Thursday, 9th. I wedge my water bottle full of milk under some rocks by the river to refrigerate it. It floats away. The score so far: Canyon 6 (snow, tent, lift, Entenmann's, milk bottle, blisters), Travellers 2 (we're here, we're not dead yet). Four inflatable rafts full of river runners tromp through camp to film their boats ricocheting through Hermit Rapids. For disturbing our solitude, they leave us a warm can of beer, thanks. Soon, we're packed up and are heading to our next stop, Monument Creek. I try to walk silently, like an Indian scout. I succeed partly; I walk like an Indian with a foot disorder. Still, we reach the campsite without catharsis. The place is already packed with campers and red ants, so I move away from the creek and attendant jacuzzi. We eat shrimp creole in a bag and watch the ravens, who in turn watch me gag on the shrimp creole.
Friday, 10th. Nine and a half miles to Indian Gardens. This part didn't seem so far five months ago. What a good job my fading memory does of masking past unpleasantries! Had I packed my food more selectively during Wednesday's maelstrom, I'd now probably be savoring that tasty left-behind Mexican Bean Tostada. Instead, I have Vegetable Stew, cook 30 minutes, feeds four. Like hell I do. I whip out the emergency Apple Brown Betty, cook one minute, feeds 12, eat it all, feel much better. Though I won't want to touch sugar again for six weeks.
Saturday 11th. Up. No problem, just drink some early morning coffee and walk up the hill. Back on the rim, my mouth full of Entenmann's, I lance a particularly bulbous toe blister balloon and eat my traditional limping-out reward: tuna salad on whole wheat sandwich with grape juice. We drive to Flagstaff, I eat another tuna salad sandwich, then we drive east to Canyon de Chelly, a whole bunch of Anasazi Indian dwellings. If memory serves, supper is still more tuna, though this may be fishful thinking.
Sunday, 12th. We walk along a trail for a few miles, pass an old Navajo woman herding sheep, wade through a cold stream, find White House, an 11th century cliff dwelling. The first word which comes to mind here is solace. The second is ants, which eventually negates the first. We leave, drive to Chaco Canyon, more abandoned Anasazi condos. I decide to snooze in one of these cliff dwellings. The solace returns, continues through the night, inducing a great dream: a weird TV news report of Lyndon LaRouche's vice presidential candidacy as depicted by animated clay figures. The result of Indian spirits? More likely indigestion from the Mandarin Orange Chicken-in-a-Bag!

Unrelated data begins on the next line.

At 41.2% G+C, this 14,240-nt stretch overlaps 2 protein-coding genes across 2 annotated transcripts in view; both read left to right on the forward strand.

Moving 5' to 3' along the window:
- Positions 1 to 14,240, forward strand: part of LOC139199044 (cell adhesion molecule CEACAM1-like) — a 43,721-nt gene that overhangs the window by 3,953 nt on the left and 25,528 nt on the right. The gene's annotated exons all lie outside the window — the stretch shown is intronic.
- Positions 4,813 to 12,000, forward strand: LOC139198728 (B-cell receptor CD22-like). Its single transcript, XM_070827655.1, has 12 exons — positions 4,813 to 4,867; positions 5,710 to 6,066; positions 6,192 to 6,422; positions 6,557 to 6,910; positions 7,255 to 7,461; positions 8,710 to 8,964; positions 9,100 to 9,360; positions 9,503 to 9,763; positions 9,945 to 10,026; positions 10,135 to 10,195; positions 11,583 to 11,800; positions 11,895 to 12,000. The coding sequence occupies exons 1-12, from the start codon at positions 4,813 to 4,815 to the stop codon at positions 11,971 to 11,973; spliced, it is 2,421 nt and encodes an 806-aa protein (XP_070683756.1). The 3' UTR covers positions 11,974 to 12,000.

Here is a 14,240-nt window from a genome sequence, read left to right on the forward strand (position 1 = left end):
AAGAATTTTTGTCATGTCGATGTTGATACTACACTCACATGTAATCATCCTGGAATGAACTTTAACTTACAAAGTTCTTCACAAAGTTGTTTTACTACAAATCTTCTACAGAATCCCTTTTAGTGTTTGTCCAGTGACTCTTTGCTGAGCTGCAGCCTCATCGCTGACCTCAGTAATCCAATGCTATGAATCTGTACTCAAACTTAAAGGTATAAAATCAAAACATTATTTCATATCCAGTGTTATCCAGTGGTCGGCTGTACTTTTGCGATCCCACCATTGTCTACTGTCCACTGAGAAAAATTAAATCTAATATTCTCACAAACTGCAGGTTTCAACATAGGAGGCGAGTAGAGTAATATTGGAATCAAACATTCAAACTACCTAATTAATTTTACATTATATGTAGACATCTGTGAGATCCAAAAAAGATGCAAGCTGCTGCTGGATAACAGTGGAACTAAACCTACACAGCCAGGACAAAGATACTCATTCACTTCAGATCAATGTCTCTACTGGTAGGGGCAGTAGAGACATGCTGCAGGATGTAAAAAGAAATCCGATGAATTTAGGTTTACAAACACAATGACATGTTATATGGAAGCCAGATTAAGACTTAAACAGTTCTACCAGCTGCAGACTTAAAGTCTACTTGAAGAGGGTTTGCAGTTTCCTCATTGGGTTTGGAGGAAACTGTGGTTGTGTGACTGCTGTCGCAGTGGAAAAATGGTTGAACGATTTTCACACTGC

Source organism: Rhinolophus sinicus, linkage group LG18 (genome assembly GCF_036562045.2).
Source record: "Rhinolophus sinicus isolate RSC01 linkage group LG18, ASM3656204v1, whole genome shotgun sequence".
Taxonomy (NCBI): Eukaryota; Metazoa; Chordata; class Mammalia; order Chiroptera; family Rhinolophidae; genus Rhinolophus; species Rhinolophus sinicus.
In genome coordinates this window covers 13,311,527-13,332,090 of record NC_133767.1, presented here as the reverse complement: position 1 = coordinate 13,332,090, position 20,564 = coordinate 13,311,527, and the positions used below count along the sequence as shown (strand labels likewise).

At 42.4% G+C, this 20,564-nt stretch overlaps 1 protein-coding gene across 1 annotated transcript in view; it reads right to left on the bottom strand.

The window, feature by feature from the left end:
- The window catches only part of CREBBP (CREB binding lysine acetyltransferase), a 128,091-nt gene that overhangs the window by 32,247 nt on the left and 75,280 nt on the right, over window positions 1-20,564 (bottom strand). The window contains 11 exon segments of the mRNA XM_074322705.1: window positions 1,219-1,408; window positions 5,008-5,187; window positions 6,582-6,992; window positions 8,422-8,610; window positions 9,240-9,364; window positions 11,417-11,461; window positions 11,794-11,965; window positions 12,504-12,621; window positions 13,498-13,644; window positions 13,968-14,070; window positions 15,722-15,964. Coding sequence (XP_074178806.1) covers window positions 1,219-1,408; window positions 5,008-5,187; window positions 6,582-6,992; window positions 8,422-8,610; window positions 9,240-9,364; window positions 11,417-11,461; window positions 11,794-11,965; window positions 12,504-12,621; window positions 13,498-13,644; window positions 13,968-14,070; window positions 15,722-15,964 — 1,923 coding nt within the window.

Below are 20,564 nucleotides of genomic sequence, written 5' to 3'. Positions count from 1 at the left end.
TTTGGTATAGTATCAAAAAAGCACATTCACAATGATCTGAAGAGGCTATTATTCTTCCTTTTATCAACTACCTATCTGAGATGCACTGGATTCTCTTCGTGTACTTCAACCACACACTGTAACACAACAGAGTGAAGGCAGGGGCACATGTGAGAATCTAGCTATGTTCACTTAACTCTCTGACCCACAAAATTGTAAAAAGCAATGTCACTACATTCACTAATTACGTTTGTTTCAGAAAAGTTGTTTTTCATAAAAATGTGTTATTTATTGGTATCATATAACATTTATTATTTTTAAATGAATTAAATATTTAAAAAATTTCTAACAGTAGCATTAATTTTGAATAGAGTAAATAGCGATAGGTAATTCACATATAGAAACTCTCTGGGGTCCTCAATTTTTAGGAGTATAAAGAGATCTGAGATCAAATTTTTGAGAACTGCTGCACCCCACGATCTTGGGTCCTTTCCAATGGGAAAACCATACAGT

Monday, 13th. We get up early to watch ravens swoop out of their rookeries, bats return to their ... batteries? Drive east through New Mexico into the Sangre de Cristo Mountains, stop by a field of wildflowers through which courses a glistening mountain stream. Even harder to leave this place, but we head down the twisting mountain road into Los Alamos, a Defense Department barbed wire emporium, then back to Santa Fe, even quainter than it was last week. Scores of Native Americans sit under a portico, their hand-wrought wares at their feet. I consider haggling over prices of silver jewelry, but am dissuaded by the sight of tomahawks at arm's reach ... the last xenophobic comment I'll ever make, I promise. Later, at dinner with some town acquaintances, I entertain with an unstanchable high-elevation nosebleed.
Tuesday, 14th. East again on I-40 through New Mexico and Texas. Near Amarillo, I find Cadillac Ranch, ten garishly finned automobiles planted at a 70º angle in a wheatfield by artists. But the darned Helium Museum is closed again, lessening my enthusiasm for the art around here. I stop somewhere in Oklahoma, maybe in a motel, maybe not. Memory is out to lunch.
Wednesday, 15th. It's a long way from Oklahoma to New Jersey, even longer if you don't stop for ice cream en route. Which I don't. But 5,054 total miles without the stuff? Well, that's just plain sick!
And now for the parts I forgot:
And that's all. And I think it's instructive that the last entry in this brief account is, yes, full of shit.
- Another good Oklahoma road sign:
Hitchhikers May Be Escaped Convicts. The sign was riddled with bulletholes.
- One of the Anasazi Indian dwellings we visited was named Pueblo Bonito. That translates as Mackerel City. No wonder they all left.
- In a grocery store somewhere in New Mexico, I had a confrontation with a talking cash register. It initiated conversation, rattled off the prices of my purchases, asked me for money, and bade me "have a nice day!" Then it followed me to the car and mugged me.
- The best part of sleeping in the Anasazi condo was the dream. The worst part was the discovery in the morning of nearby bat guano. I don't think I need to go into detail.
The Middle-Aged Hiker is Copyright ©1993-97,2002 by Dennis Báthory-Kitsz and David Gunn. All rights reserved.